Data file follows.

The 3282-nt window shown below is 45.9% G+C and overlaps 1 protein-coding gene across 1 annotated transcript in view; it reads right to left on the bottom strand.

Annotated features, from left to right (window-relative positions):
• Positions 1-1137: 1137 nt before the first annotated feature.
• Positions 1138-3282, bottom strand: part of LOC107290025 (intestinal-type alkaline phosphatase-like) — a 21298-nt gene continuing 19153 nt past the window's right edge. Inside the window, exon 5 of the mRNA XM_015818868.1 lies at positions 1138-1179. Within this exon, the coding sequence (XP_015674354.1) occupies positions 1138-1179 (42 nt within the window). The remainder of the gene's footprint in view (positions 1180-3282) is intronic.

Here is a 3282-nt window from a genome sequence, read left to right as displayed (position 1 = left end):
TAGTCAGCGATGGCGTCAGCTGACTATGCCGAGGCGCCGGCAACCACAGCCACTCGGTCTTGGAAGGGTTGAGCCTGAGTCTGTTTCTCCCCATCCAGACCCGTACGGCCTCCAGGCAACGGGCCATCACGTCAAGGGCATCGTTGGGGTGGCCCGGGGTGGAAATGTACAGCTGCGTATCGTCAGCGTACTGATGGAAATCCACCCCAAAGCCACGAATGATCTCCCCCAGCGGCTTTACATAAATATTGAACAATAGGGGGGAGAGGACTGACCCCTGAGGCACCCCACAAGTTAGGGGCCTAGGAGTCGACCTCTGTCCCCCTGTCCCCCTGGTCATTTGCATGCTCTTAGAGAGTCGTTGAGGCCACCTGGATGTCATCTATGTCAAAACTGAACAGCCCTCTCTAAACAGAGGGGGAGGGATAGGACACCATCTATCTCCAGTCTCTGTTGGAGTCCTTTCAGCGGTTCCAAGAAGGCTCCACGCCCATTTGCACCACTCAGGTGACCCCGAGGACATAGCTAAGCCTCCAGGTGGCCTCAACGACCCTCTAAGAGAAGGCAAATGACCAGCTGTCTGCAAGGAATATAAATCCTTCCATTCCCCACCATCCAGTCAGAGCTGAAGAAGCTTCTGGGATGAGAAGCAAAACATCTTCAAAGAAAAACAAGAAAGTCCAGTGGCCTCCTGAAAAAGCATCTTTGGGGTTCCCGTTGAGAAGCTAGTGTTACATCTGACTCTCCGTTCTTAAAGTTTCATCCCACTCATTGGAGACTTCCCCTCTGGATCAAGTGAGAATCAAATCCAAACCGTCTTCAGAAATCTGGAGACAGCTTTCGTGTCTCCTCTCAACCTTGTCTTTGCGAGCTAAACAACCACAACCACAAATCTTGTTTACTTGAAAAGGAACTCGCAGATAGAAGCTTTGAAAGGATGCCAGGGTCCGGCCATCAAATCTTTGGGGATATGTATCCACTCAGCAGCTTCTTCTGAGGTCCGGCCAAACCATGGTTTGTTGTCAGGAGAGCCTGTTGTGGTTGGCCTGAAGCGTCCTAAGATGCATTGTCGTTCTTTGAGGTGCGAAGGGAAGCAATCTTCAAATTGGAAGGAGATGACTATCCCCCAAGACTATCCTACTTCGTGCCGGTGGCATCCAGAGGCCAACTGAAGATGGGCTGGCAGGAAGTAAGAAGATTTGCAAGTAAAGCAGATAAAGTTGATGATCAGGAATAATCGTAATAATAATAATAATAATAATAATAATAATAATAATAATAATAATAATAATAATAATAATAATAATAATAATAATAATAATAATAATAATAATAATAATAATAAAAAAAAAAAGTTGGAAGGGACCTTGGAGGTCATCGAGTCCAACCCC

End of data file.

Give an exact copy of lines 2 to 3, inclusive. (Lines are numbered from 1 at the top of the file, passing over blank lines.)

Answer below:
Annotated features, from left to right (window-relative positions):
• Positions 1-1137: 1137 nt before the first annotated feature.